Lawyer says China has charged Chinese-Australian writer
CANBERRA, Australia (AP) — A Chinese Australian writer detained in Beijing since January was charged on Thursday and moved to a different detention center in the Chinese capital, his lawyer said.
Australian lawyer Rob Stary said he had been told by Yang Hengjun's family and friends of the charge and was seeking confirmation from Australia's Department of Foreign Affairs and Trade.
Stary said he did not know what the 53-year-old visiting scholar at Columbia University in New York had been charged with.
"It's an offense under their state security laws. We expect it will be some form of espionage or something of that nature," Stary said.
The Department of Foreign Affairs and Trade later said its Beijing Embassy was seeking confirmation from China authorities that Yang had been transferred to a Beijing detention center. The embassy had been notified of the transfer by Yang's family.
"Australia continues to have consular access and have again asked that he be granted immediate access to his lawyers," the department said in a statement.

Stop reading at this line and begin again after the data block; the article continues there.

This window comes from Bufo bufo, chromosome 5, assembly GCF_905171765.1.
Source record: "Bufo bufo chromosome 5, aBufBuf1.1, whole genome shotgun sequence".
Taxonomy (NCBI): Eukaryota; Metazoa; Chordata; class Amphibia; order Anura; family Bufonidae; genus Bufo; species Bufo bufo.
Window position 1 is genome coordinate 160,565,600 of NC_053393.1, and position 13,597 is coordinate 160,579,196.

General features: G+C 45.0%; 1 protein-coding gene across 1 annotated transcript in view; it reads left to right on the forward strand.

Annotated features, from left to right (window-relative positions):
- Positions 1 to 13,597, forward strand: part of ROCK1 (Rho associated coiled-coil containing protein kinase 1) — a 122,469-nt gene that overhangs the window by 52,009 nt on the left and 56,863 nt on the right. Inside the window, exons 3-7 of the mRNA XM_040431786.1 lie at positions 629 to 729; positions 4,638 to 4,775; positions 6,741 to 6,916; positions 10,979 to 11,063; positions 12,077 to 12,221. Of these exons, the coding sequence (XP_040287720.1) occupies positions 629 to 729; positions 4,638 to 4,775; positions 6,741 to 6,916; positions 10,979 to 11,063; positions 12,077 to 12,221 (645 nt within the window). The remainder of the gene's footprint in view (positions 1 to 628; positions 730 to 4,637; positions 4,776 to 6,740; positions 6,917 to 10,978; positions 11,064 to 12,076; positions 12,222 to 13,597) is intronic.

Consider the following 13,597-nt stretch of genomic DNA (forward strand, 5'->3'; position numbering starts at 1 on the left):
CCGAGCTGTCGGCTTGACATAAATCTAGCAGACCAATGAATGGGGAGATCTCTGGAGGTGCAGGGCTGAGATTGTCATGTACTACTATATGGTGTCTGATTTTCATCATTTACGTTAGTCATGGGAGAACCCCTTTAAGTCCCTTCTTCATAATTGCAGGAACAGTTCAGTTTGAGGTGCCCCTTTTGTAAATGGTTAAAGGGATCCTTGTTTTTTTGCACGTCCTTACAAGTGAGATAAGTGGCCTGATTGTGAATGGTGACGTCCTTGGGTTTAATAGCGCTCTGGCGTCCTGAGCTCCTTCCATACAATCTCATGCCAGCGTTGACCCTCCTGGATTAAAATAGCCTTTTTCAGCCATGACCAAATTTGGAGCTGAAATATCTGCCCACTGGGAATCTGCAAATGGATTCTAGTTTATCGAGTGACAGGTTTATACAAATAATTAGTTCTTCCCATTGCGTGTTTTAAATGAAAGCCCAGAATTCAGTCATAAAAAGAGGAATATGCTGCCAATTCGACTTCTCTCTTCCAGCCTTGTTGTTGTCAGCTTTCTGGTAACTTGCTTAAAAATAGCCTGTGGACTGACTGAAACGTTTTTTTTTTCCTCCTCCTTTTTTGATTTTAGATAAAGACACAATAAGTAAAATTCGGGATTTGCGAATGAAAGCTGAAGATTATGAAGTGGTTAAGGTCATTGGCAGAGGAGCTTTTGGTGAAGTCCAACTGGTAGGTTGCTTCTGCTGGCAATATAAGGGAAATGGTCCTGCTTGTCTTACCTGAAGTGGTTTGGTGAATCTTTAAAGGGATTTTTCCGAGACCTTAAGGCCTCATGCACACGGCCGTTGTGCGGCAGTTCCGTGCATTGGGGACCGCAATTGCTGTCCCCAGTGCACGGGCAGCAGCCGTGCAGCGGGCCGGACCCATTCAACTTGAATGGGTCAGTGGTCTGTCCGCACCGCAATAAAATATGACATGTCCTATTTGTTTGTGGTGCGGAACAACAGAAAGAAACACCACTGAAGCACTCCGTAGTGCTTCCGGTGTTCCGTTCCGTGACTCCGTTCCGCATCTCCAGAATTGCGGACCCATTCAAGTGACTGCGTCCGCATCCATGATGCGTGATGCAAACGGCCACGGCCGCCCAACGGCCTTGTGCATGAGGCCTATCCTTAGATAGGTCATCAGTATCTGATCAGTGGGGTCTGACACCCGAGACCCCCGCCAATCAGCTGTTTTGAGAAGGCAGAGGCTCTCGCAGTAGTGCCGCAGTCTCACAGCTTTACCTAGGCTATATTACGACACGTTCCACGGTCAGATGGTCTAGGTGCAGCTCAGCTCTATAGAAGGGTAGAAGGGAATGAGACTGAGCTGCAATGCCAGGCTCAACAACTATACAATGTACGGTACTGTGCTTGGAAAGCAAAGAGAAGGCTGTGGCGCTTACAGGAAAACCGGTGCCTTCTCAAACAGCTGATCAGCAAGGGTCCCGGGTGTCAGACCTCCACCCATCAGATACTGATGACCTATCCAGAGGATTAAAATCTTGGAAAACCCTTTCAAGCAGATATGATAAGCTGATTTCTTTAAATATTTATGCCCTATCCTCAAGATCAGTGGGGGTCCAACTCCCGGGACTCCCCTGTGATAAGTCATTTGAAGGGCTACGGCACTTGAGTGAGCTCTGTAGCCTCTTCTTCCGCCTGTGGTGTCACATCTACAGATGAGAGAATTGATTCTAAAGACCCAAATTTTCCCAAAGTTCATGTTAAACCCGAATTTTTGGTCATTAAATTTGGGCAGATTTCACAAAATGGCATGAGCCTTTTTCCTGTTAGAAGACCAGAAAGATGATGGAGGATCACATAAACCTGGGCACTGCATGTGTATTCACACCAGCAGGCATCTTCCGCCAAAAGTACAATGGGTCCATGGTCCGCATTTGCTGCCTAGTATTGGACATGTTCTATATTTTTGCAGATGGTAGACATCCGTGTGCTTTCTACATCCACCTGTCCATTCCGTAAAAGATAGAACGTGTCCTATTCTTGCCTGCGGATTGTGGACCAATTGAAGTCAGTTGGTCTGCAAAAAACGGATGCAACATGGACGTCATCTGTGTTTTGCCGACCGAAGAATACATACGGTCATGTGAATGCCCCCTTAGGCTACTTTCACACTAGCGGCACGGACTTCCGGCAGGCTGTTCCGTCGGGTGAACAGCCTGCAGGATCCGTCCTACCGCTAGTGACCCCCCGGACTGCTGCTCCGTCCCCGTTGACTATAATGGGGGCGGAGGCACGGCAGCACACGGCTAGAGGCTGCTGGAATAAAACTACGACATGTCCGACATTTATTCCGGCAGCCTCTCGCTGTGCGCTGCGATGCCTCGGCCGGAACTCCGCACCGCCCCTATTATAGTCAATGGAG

The Australian government reported in January that Yang was being held in a type of home detention, although the accommodation was not his. China said at time that Yang's case was being handled by the Beijing city branch of the national intelligence bureau.
Stary said he was transferred to a national security department facility when he was charged.
The Chinese Foreign Ministry has confirmed the national security department was handling Yang's case.
Ministry spokesman Lu Kang said on Thursday: "At present, the case is under investigation."
"The Chinese national security department handles the case in strict accordance with law and fully protects Yang Jun's lawful rights," Lu said, referring to Yang by a name he is also known by.
"I have nothing else to offer at the moment," Lu added.
He has been detained since Jan. 19, when he arrived from New York at China's Guangzhou Airport with his wife, Xiaoliang Yuan, and his 14-year-old stepdaughter.
China in January said Yang had been detained for allegedly endangering national security, a vague charge frequently leveled at critics of the ruling Communist Party.
Foreign Minister Marise Payne did not immediately respond to a request for comment on Thursday.
Payne said last week that her government had raised Yang's case "regularly with China at senior levels."
"We have requested his case be treated fairly, transparently, and expeditiously," Payne said in a statement.
"Australia has asked for clarification regarding the reasons for his detention and we have said that if he is being detained purely for his political views, then he should be released," she added.
Associated Press researcher Liu Zheng in Beijing contributed to this report.